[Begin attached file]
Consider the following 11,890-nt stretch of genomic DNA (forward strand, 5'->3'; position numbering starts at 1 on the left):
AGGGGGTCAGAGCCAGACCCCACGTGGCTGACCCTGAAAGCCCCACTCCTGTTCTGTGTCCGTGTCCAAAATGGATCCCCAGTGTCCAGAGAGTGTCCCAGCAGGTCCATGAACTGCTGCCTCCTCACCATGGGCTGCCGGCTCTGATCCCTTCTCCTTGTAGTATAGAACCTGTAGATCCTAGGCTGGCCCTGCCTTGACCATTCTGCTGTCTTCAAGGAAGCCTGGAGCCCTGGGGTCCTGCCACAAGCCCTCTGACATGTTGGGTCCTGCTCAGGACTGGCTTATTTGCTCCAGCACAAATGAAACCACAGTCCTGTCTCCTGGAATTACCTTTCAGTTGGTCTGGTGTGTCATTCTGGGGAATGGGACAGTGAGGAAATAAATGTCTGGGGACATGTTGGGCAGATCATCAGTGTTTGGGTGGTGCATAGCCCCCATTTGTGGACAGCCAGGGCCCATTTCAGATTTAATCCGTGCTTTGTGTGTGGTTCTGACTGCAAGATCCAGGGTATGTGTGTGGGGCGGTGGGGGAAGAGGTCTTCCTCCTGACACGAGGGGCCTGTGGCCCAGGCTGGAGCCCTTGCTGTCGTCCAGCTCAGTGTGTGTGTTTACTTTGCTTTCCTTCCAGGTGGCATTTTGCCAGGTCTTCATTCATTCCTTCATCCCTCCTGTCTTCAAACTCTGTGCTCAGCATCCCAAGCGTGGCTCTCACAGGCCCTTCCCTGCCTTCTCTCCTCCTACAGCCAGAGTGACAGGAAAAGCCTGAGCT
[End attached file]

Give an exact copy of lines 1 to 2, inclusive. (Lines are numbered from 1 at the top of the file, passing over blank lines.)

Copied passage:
Consider the following 11,890-nt stretch of genomic DNA (forward strand, 5'->3'; position numbering starts at 1 on the left):
AGGGGGTCAGAGCCAGACCCCACGTGGCTGACCCTGAAAGCCCCACTCCTGTTCTGTGTCCGTGTCCAAAATGGATCCCCAGTGTCCAGAGAGTGTCCCAGCAGGTCCATGAACTGCTGCCTCCTCACCATGGGCTGCCGGCTCTGATCCCTTCTCCTTGTAGTATAGAACCTGTAGATCCTAGGCTGGCCCTGCCTTGACCATTCTGCTGTCTTCAAGGAAGCCTGGAGCCCTGGGGTCCTGCCACAAGCCCTCTGACATGTTGGGTCCTGCTCAGGACTGGCTTATTTGCTCCAGCACAAATGAAACCACAGTCCTGTCTCCTGGAATTACCTTTCAGTTGGTCTGGTGTGTCATTCTGGGGAATGGGACAGTGAGGAAATAAATGTCTGGGGACATGTTGGGCAGATCATCAGTGTTTGGGTGGTGCATAGCCCCCATTTGTGGACAGCCAGGGCCCATTTCAGATTTAATCCGTGCTTTGTGTGTGGTTCTGACTGCAAGATCCAGGGTATGTGTGTGGGGCGGTGGGGGAAGAGGTCTTCCTCCTGACACGAGGGGCCTGTGGCCCAGGCTGGAGCCCTTGCTGTCGTCCAGCTCAGTGTGTGTGTTTACTTTGCTTTCCTTCCAGGTGGCATTTTGCCAGGTCTTCATTCATTCCTTCATCCCTCCTGTCTTCAAACTCTGTGCTCAGCATCCCAAGCGTGGCTCTCACAGGCCCTTCCCTGCCTTCTCTCCTCCTACAGCCAGAGTGACAGGAAAAGCCTGAGCT